APAC enterprises revising security strategies

New survey reveals Asia-Pacific organizations looking to improve security strategies and priorities in light of changing IT landscape and evolving security threats.
Written by Ellyne Phneah, Contributor

Asian enterprises are relooking their security strategies in light of cloud computing and mobility, and threats becoming more broad-based, according to findings of a new security survey by Fortinet.

Shedding more light on the survey results, George Chang, regional director of Fortinet Southeast Asia and Hong Kong, told ZDNet Asia that companies based in the region are aware of rapid IT consumerization and want to upgrade their security systems. They also see the rise of cloud computing as "unstoppable" and want to broaden their scope of security coverage, he said in his e-mail.

Conducted in August 2011, the study involved 350 IT decision makers in China, Hong Kong, India, Japan, Singapore, South Korea and Taiwan. They were asked to share their security strategies and priorities in a rapidly evolving IT landscape where businesses are trying to keep up with cloud computing and mobile device proliferation.

According to the findings, respondents believe that the top two areas of improvement by far are comprehensiveness of coverage and cost of IT security implementation. Specifically, they want coverage to be extended beyond the core network perimeter to areas such as mobile endpoints and processes, as well as security-related costs to be reduced.

Of the seven Asian markets surveyed, Singapore had the most respondents (71 percent) citing comprehensiveness of coverage as their top priority, while those in Hong Kong were most concerned with cost effectiveness--nearly six in 10, or 58 percent, indicated so.

In terms of the drivers for strategy changes, 36 percent of those surveyed pointed to cloud computing, while 16 percent virtualization. Other influences responsible for IT security strategy include the emergence of more sophisticated threats and attacks, user-led IT and mobility.

"The remarkable pace of cloud computing adoption and the growing trend of employees plugging their personal devices to the corporate network are posing serious challenges to traditionally secured networks," Patrice Perche, senior vice president international sales and support at Fortinet, said in a statement. "Organizations must evaluate their security posture in a timely manner, so that they can take immediate steps against new vulnerability points on the network, as well as secure new technologies that emerge."

Additionally, Fortinet found that 85 percent of respondents were concerned about their firms' ability to secure corporate data in the new user-led IT environment, where individual users rather than enterprises define the preferred IT practices and technologies they wish to use. South Korean and Indian organizations were the most worried by "IT consumerization" at 94 percent, and those from Japan the least, at 63 percent.

The unified threat management specialist also reiterated that current security threats are no longer port-based but can attack via the application layer. According to the vendor, 42 percent of respondents are using or plan to use a firewall with application control features and 45 percent are using or plan to use specialized Web applications and XML firewalls to secure Web-based applications.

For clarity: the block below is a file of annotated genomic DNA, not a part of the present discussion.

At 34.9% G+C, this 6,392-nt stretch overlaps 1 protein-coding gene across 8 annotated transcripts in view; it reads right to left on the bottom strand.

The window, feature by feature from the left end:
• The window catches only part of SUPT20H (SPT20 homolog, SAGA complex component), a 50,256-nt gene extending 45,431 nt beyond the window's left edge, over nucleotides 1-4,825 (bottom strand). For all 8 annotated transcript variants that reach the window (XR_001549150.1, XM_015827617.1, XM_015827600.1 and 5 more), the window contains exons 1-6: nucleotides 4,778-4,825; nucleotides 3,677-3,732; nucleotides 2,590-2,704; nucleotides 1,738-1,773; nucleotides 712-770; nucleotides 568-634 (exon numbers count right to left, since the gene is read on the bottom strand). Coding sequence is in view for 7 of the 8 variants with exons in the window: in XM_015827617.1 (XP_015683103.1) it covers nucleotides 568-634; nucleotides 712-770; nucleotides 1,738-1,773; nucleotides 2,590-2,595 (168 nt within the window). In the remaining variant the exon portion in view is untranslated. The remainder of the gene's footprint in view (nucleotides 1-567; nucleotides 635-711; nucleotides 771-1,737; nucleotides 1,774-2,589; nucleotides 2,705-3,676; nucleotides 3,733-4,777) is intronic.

Fortinet also reported that 59 percent of respondents named wireless networks as the most vulnerable element of their corporate IT infrastructure. They were rated the highest in terms of risk severity ahead of endpoints and databases.

Chang noted that the corporate network will witness the further breakdown of boundaries with the arrival of mobile and cloud computing, as networks will become "more porous" and the traditional approach of safeguarding the enterprise by keeping all external parties out is no longer effective.

Stepping up security
The study revealed that organizations assessed their IT security strategy frequently in line with fast evolving trends. Nearly three-quarters, or 74 percent, of respondents have conducted a full reappraisal of their information security strategy in the last 12 months.

Seventy-one percent of respondents have also consolidated security elements to take advantage of tighter security, simplified management and lower cost, and 90 percent of them indicated that they will continue to streamline their security technologies and processes over the next 12 months. Just over a quarter (26 percent) of those surveyed plan to embark on a network security consolidation exercise for the first time in the next 12 months and only 3 percent of respondents plan to continue abstaining from network security consolidation in the foreseeable future.

Asked on the trend of security strategies and priorities, Chang added that the near future will revolve around the security of private information in a public network--the cloud. Cloud computing and the proliferation of tablets and smartphones are moving into prime time with the widespread availability of bandwidth, he explained.

"Enterprises' focus in the next one to two years will be on allowing users to access corporate data at a higher speed with no compromise," he said.

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